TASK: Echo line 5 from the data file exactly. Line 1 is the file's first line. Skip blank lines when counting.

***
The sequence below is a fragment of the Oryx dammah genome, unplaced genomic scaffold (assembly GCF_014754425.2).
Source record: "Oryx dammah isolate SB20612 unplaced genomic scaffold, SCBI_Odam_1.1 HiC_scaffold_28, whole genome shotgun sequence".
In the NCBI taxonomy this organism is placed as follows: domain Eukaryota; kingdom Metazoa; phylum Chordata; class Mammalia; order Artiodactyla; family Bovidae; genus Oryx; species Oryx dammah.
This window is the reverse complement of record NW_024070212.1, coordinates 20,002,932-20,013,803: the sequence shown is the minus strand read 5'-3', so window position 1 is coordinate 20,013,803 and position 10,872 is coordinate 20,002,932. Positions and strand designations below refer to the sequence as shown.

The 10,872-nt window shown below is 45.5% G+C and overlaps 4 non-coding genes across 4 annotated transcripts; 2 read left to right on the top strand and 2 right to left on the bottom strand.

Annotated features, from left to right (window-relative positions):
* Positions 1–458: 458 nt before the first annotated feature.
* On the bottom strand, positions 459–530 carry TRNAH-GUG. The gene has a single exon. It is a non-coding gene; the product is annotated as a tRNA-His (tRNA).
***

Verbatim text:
The 10,872-nt window shown below is 45.5% G+C and overlaps 4 non-coding genes across 4 annotated transcripts; 2 read left to right on the top strand and 2 right to left on the bottom strand.